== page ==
And if you want to wind up questioning EVERYthing you've ever believed about ANYthing, go for it.
And if you want to look at animals in a different light from this day forward?
Harari's got that too...

197 of 214 people found this review helpful

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  • aaron
  • los angeles, CA, United States
  • 02-28-17

A Realist's View of our Future Reality

I really liked Harari's previous work, Sapiens. A lot. But, holy crap, where did this come from??!

This book is so expansive, so entertaining, so prescient, and so crammed with refreshing wisdom that I don't even know where to begin!

I'll start by saying this is one of the top three modern philosophical EPICS of our time. It paints a future that is not only believable, but -for the most part - unavoidable. Its common sense anecdotes are insightful, which seems like an oxymoron at first, but makes sense when you really think about it. Like Jerry Seinfeld, Harari has a way of making you see reality through a lens that you never knew existed before; or maybe you knew it existed, but were always too afraid to hold it up to your iris.

Everyone should read this book. I don't say that lightly, either. EVERYONE. It will make you see reality differently. And, at the end of the day, any book that can do that is WELL WORTH your time!

71 of 81 people found this review helpful

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Insightful but suffers from the times.

Well spoken and clear over audio book. The author recaps much of what was said and the insights given in his first book Sapiens. Only with an eye toward the future. He does not forecast what will happen only what will be pursued. Most are logical extensions of current trends as viewed from his philosophical position. Much of it is reasonable considering the assumptions and view point taken about religion, fiction, and science. It's insightful about our chasing of reduced risk, longer lives, and more information. He also tackles well the the collapse of meaning and the rise of nihilism. Possibly the most interesting and over zealous part of the book is the discussion on human consciousness. The author words point toward a growing idea that mankind has no free will. We, ourselves are a fiction. It's treated as a new idea, even a fore gone conclusion. Though this is a very old idea rooted in statements like, "all is as God wills it", or, "all is vanity, vanity of vanities", or still older the tree of the knowledge of good and evil. The book takes a tangent here which is indicative of the times. Ferociously attacking concepts like souls and free will. Ultimately straddling the line between nihilism and absurdism while rejecting existentialism. Honestly stated the current world view has no room for such concepts. Though I guess it should be apparent from the book that the world view is also a set of beliefs not necessarily more than a fiction. And so the argument leaves you with polar choices when the answer, like most things, is likely somewhere in between. In my view the book falls on its face here and over emphasizes the "fictional" nature of free will.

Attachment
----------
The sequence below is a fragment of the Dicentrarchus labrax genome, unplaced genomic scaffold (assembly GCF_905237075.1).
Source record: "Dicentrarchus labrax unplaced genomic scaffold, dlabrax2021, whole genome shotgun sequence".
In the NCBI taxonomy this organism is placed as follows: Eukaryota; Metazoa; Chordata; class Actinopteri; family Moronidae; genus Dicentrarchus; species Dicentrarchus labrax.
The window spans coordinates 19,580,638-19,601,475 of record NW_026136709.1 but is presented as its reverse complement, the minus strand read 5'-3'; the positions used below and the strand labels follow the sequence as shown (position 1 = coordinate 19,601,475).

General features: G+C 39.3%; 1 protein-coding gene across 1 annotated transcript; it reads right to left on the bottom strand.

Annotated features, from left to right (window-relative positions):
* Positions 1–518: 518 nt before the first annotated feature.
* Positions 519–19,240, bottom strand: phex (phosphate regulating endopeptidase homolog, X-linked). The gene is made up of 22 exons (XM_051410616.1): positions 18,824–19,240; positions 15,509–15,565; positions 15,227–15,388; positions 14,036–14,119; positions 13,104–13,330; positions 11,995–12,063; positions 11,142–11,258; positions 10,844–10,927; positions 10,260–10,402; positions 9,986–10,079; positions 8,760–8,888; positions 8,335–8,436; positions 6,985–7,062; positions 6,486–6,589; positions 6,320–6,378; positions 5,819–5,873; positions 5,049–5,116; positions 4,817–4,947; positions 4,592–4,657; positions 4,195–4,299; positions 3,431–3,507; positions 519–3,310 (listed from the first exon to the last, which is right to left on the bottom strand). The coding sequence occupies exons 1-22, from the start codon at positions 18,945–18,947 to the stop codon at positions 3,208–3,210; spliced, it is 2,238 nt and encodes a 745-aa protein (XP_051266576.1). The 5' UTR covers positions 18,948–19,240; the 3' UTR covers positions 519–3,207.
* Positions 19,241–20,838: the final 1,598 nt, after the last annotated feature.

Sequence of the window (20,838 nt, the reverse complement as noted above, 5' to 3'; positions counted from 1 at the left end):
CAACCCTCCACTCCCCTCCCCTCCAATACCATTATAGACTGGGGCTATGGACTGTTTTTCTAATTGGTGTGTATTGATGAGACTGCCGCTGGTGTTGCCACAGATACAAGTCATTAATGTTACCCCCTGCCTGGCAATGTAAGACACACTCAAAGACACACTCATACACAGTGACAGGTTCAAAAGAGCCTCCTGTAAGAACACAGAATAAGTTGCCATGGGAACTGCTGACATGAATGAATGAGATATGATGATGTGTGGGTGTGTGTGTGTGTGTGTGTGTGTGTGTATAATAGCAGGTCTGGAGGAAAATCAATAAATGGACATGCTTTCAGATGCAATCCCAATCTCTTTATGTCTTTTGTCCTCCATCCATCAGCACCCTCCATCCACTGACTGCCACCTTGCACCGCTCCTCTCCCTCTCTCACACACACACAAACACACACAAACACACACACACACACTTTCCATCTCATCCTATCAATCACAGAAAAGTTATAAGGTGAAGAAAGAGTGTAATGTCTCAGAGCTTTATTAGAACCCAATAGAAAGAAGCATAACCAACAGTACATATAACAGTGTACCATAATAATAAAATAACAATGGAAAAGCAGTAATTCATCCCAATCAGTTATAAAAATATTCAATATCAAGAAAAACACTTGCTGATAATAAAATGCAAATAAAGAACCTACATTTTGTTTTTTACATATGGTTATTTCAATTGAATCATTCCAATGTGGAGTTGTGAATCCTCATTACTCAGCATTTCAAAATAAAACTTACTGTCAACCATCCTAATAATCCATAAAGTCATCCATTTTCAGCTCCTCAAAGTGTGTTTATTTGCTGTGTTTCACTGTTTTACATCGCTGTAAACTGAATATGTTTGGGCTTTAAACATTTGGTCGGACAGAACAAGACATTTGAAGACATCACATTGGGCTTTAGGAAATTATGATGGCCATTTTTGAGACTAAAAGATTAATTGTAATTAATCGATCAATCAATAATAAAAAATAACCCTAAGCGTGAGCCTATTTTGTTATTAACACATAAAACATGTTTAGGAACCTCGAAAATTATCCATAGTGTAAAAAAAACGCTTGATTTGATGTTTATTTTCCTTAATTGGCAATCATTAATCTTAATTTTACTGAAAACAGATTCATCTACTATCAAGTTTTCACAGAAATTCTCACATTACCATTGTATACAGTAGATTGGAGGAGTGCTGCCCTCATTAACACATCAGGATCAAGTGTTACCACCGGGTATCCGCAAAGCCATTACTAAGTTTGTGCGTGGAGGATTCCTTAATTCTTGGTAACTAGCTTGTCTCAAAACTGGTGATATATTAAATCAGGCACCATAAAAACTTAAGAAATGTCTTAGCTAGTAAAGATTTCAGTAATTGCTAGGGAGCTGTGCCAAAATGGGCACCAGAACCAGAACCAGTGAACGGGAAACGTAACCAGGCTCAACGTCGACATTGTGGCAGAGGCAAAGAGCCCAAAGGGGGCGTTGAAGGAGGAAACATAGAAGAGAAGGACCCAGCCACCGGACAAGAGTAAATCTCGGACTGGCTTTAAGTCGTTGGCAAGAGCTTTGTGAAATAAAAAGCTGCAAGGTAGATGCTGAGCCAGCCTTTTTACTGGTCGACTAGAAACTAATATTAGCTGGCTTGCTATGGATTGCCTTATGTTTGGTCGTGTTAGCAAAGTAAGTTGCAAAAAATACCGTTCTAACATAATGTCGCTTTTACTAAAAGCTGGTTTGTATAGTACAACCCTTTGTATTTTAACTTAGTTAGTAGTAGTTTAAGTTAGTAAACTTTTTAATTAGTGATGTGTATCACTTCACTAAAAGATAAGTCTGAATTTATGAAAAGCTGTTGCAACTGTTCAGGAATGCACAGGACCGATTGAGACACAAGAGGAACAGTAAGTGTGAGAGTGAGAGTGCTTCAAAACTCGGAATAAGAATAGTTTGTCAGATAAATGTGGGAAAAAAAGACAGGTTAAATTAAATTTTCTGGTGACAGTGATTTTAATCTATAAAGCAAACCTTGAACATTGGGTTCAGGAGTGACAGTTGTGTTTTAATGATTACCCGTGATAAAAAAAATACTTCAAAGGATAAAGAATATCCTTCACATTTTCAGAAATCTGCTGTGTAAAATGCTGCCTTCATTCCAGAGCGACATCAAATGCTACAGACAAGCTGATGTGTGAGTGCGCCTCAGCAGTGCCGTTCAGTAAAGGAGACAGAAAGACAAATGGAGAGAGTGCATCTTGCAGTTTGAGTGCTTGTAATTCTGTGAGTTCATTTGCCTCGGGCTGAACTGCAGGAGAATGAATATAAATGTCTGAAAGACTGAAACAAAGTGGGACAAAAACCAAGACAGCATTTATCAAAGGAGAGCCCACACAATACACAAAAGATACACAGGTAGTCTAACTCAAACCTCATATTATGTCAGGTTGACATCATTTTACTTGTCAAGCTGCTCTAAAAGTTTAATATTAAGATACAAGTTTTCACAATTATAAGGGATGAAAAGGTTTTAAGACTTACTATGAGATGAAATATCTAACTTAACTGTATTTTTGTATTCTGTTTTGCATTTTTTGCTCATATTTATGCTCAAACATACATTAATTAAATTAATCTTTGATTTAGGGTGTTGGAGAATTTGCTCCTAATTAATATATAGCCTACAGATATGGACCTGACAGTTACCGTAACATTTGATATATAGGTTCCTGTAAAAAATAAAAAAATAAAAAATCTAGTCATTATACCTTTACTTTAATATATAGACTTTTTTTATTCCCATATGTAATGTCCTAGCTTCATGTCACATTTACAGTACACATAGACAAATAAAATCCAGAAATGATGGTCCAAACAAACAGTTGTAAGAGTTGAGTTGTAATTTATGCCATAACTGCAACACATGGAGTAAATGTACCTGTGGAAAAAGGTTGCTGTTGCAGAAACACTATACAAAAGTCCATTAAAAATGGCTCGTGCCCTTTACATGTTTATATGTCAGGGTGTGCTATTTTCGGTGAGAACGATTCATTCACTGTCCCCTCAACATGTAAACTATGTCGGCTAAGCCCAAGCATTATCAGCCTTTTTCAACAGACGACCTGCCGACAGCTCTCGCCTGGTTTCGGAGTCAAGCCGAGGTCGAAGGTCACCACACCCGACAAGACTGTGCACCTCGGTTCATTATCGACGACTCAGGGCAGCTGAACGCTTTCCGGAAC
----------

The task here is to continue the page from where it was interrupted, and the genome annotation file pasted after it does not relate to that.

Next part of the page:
A more apt analogy for his discussion of human mind and freewill is of a horse, cart, and its rider. In the past it was assumed that we stood upon the cart directing the horse. Sometimes the horse could slip its reins and get away from us. But with enough will power, discipline, we could get our bodies, ourselves to do anything. Now it's more clear that we are the horse and the computer like algorithms of our subconscious have the reigns. We have the ability to change our course. The machine at the reigns, however, has some tasty carrots and a savage whip at its disposal should we navigate too far from its reproductive goals. It's happy to let us wonder when you have honey in the larder and a honey in bed. But take one away... Well we know what mankind is willing to do from the horrors of the past. And it's in us all. You could almost call it Satan. And our benevolent side God. In his image... I mean religion is all a fiction, right?

5 of 5 people found this review helpful

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First book is better and enough :)

Just think that the second was a somewhat revision in a lot of parts, of the first book.